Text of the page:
By Bits roll out is reported in Business Insider.

By Bits was formed in 2019 after being spun off from UK-based insurtech By Miles, which offers usage-based motor insurance directly to drivers. By Bits' new solution enables insurers to offer personalized and usage-based insurance (UBI) policies, meaning insurers can charge customers per mile they drive or based on their driving behavior, rather than demographic information.
UBI can offer consumers high policy price reductions, making it especially attractive during the pandemic. US usage-based insurtech Metromile, for example, saves customers 47% on average compared with their previous auto insurance coverage, while Allstate's UBI offering gives users up to 25% in discounts.
Having personalized insurance policies is especially important during the pandemic: Only 22% of UK consumers used their cars during the first lockdown, meaning that many were paying for insurance despite not driving. This makes UBI especially attractive since users only pay for the miles they actually drive. Some insurers offering flexible usage-based policies have therefore seen increased uptake during the pandemic: By Miles announced a 75% increase in sales in July compared with January, while Allstate's Milewise saw an over 150% increase in written policies in Q1 2020 compared with Q1 2019.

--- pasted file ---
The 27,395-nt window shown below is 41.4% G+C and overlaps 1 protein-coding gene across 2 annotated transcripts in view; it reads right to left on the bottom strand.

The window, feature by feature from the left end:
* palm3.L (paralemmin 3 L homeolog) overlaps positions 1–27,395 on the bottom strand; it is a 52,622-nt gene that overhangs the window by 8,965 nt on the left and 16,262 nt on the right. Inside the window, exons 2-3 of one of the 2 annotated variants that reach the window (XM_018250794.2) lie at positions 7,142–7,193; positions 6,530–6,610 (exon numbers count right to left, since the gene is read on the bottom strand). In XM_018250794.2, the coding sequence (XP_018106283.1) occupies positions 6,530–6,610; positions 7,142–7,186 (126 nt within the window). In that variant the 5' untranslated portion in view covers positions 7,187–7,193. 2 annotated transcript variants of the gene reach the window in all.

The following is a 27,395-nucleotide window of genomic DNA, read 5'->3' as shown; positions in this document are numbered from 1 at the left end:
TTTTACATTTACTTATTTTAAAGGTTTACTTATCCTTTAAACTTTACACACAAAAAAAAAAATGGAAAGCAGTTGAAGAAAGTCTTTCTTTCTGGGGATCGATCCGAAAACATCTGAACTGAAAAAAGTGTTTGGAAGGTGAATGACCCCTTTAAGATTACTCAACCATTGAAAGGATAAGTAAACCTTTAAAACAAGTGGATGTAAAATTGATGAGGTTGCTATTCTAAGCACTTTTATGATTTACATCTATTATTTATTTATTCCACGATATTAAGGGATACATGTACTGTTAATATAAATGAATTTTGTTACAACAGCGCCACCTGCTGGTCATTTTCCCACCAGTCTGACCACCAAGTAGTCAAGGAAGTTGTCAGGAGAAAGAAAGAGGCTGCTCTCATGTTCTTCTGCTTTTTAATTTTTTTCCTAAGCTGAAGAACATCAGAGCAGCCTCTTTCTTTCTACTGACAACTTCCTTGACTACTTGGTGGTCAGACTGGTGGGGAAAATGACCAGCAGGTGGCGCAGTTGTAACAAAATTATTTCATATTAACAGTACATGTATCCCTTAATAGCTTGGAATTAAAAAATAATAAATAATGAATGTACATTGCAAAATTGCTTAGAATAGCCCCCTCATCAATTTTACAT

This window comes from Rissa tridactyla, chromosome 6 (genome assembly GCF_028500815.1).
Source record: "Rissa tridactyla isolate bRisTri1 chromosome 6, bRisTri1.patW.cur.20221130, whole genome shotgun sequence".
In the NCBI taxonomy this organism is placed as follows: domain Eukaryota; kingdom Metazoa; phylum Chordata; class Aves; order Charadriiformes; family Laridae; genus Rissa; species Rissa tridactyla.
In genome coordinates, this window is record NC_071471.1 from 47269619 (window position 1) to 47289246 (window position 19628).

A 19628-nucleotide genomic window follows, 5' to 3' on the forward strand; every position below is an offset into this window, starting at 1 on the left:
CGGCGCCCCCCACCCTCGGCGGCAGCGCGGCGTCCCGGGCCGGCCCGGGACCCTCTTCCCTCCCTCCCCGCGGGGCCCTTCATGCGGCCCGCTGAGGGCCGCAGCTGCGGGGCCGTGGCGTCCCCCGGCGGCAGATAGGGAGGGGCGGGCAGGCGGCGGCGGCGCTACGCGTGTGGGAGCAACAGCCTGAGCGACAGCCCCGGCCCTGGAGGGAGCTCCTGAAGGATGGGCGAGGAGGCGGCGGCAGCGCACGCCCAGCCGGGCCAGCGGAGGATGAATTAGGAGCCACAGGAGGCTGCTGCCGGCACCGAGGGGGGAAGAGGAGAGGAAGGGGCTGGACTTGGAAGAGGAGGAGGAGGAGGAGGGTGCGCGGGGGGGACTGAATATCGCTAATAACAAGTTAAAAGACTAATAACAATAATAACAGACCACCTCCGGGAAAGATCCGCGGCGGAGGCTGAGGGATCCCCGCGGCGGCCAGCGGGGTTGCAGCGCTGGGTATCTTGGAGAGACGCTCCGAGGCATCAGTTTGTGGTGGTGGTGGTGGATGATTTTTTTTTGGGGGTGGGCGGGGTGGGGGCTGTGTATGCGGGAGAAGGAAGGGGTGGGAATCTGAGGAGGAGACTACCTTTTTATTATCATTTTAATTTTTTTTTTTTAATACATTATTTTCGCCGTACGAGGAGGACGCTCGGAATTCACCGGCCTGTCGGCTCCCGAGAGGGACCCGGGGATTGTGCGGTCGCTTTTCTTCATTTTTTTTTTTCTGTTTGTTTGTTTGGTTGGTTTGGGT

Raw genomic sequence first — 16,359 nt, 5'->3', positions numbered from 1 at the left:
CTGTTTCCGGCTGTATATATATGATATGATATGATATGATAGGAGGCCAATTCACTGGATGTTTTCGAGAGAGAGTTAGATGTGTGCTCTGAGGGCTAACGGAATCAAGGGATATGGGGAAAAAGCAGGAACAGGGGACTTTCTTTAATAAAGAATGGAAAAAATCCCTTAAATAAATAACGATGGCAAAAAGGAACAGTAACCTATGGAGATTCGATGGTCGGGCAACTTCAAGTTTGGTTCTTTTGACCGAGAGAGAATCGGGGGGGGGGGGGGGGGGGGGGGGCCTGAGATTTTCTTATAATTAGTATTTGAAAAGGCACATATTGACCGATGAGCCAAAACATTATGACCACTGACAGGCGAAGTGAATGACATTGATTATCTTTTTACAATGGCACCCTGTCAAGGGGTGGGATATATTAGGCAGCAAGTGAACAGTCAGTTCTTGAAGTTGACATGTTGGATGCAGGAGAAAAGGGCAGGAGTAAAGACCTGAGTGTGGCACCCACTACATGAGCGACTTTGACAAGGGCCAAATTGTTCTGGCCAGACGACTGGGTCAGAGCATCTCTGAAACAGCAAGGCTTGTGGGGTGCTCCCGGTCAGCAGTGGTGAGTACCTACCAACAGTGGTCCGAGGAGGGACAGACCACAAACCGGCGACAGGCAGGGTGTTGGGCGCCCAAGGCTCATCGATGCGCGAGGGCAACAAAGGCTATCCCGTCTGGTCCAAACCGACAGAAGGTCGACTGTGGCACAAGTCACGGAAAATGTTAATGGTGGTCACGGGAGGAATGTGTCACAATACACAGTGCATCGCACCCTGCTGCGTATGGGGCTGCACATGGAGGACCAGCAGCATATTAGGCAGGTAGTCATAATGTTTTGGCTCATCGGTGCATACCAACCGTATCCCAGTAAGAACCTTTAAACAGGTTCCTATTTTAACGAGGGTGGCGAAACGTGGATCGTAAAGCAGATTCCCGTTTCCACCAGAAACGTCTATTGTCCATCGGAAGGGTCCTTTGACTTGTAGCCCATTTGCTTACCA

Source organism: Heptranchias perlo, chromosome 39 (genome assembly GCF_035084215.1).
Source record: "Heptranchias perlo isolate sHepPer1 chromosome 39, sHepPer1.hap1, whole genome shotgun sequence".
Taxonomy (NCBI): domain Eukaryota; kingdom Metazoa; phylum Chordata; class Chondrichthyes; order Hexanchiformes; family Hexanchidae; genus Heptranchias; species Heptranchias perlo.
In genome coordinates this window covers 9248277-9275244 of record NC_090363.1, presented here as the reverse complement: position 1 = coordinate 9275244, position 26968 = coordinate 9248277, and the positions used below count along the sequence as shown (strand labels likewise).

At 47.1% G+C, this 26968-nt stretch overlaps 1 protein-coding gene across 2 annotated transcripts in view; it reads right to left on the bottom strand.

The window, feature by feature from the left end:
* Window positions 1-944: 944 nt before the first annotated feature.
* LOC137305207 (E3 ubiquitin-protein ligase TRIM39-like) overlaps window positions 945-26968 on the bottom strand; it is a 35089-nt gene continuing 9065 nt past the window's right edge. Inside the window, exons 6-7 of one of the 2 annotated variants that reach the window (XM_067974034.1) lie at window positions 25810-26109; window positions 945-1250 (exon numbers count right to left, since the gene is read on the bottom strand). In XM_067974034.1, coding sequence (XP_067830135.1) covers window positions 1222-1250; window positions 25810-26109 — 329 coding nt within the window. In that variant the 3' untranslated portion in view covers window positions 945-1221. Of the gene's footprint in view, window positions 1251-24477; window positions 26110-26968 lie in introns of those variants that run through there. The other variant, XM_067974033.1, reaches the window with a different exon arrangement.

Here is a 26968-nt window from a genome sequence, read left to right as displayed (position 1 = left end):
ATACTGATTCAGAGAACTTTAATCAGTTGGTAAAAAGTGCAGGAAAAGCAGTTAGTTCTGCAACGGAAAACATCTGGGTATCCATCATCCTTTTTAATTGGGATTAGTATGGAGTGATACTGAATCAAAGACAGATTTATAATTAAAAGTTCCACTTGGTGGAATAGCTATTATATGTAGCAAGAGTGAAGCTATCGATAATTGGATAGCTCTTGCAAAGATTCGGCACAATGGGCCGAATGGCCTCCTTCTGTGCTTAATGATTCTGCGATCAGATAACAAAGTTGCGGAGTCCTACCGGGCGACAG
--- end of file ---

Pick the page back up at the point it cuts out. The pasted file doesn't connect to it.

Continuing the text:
As consumers embrace UBI and the business model becomes more established, insurers that don't yet offer such policies should turn to white-label solutions like By Bits' for a quick route to market. Sixty-nine percent of global consumers would share significant data on their health, exercise, and driving habits in exchange for lower prices from their insurers, up 19% versus two years ago, per Accenture.
Additionally, nearly a third of global consumers who can drive expect to drive less in the long term than they did before the pandemic, and they expect their rates and plans to reflect their new habits, according to the same report. And while a number of big insurers already offer UBI policies, including State Farm and Progressive, others that don't have such coverage options need to find quick ways to roll them out. By using a white-label solution, they wouldn't have to build the service from scratch, which can reduce the time to market.
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